The semi-finals begin at 9 a.m. on day three with three of five matches. The bronze medal match is scheduled for 3 p.m. and the championship match at 5 p.m. The semi-finals and finals will all be held at Regi due to an OFSAA ceiling height requirement. The main gym at Sydenham doesn’t meet this requirement and the second gym doesn’t have enough spectator room.
English said Sydenham will also be hosting the EOSSAA (Eastern Ontario Secondary School Athletic Association) championships beginning on Nov. 14. While, as the host school, the Golden Eagles automatically qualify for the OFSAA tourney, English is hoping that they might get in as EOSSAA champs, in which case, the second-place EOSSAA team would take the host spot.
“Last year, we lost in the semis,” he said. “We have a lot of returning players and they’re hungry.
“But it will take a lot because there are quite a few competitive AA teams this year.”
English said it’s been a “whole school effort” to host these championships this year.
“You can’t do this without a lot of help,” he said. “And all of our matches will be live streamed.”
Admission for the OFSAA tournament is $10 per day or $20 for the tournament.
Sydenham High School junior football coach Karl Hammer was optimistic they’d make enough to finish outfitting the teams with shoulder pads, thereby finishing the goal they began with a similar fundraiser last year.
If there was any left over, he hoped to get some tackling dummies sewn back up after a red squirrel got into the storage shed behind the scoreboard at The Point Park last summer.
“The red squirrel really went to town,” Hammer said. “It literally destroyed four bags and we’re hoping to replace them.
“And fundraising also provides a way to help a kid who can’t afford it play football.
“Football’s not cheap.”
So that’s why Hammer and senior coach Mike Love got a group of volunteers together to put on a night of music, dancing and silent auctions at the Legion Saturday night.
The music was provided by the Revell family and friends, and area country rockers Still Standing.
“All it took was a phone call and Tom (Revell) had a band together for this,” Hammer said. “We go way back.
“It was the same with Still Standing.”
Hammer sees football as an important part of school life.
“I’ve played a lot of sports but nothing is quite the outlet that football is,” he said. “And you never want to miss an opportunity to give a kid that outlet.
“And it’s different in the village.”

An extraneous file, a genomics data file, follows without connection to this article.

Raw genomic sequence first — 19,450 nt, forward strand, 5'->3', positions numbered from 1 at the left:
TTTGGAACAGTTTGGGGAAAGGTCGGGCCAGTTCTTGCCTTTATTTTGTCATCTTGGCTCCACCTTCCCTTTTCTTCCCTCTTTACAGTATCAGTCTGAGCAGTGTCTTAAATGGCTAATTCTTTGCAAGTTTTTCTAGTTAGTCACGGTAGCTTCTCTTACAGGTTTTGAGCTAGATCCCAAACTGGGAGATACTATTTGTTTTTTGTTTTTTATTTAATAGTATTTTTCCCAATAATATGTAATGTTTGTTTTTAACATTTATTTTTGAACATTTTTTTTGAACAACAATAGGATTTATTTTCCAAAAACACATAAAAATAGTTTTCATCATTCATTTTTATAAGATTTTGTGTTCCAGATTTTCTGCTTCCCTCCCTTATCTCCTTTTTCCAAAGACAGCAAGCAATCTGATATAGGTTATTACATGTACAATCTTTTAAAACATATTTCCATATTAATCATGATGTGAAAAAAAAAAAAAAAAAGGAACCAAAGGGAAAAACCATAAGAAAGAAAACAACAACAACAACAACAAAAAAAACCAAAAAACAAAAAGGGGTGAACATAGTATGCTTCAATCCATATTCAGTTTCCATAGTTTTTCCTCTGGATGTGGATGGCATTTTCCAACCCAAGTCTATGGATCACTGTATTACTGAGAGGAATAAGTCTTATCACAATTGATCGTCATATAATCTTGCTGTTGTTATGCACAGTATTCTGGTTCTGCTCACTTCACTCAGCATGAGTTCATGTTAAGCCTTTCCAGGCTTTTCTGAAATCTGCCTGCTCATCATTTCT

Both Golden Eagles teams are leading their divisions this year and “making a run,” he said.
Hammer said he couldn’t have done it without the help of Amymee Myers and Melissa Kott, who organized the silent auction.
“Guys just can’t do this kind of stuff,” he said.
He said there wouldn’t be a Bubba Bowl this year because of the difficulty scheduling night games in Sydenham but they have made an arrangement with La Salle Secondary to alternate home field night games from year to year.
“La Salle was a country school when it first started,” he said.
If you weren’t able to make the fundraiser but would still like to make a donation, contact the school in person or call 613-376-3612.
Frontenac Fury hockey organization president Lynn Newton welcomed the public to the Frontenac Community Arena Sunday for a get-together that featured sizing for hoodies and socks, an equipment swap, skate sharpening and an opportunity to meet new teammates and bench staff.
“It’s also an opportunity to ask questions for everybody new to the organization,” she said.
The Frontenac Fury Girls Hockey Association will field 10 teams this year including the First Shift program for those new to hockey, as well as five house league and three competitive teams (peewee, bantam and midget).
“From atom to midget, our membership has quadrupled in the last five years,” she said. “They all drank the Kool-Aid.”
She said more than 150 children have gone through the Fury and Frontenac Flyers programs in the past three years.
Part of the reason for this get-together was registration for the upcoming season which is set to start Sept. 22 but (online) registration continues, she said.
“You can still register online after the season starts,” she said.
Another reason is for the players to get fitted for socks and hoodies.
“The hoodies have the names of our sponsors on the back and the girls can wear them anywhere,” Newton said. “We used to put sponsors names on the individual jerseys but they’d have to be removed each off season and this preserves the jerseys a little while longer.
“Plus, many of the girls tuck the jerseys inside their pants and you can’t see the sponsors’ names.”
The Arena opens Sept. 14 with a free skate from 6-7 p.m.
At the Ontario Select Softball Tournament Association tournament in Brantford the Frontenac bantam girls went 5-1-1 over the weekend of Aug 18-19.
In their own group pool, they beat teams from Barrie and Innerkip, and tied Waterloo.
They then went on to beat Sudbury 12-6 on Sunday morning to advance to quarter finals, where they scored 6 runs in their last at bat to beat Whitby 12-7.
In the semi final game they once again came from behind scoring 5 runs in the top
Of the 7 inning to beat Topham park 11-10.
Unfortunately they were unable to keep the momentum going in their 4th straight game, losing to Brampton 11-6 in the gold medal game.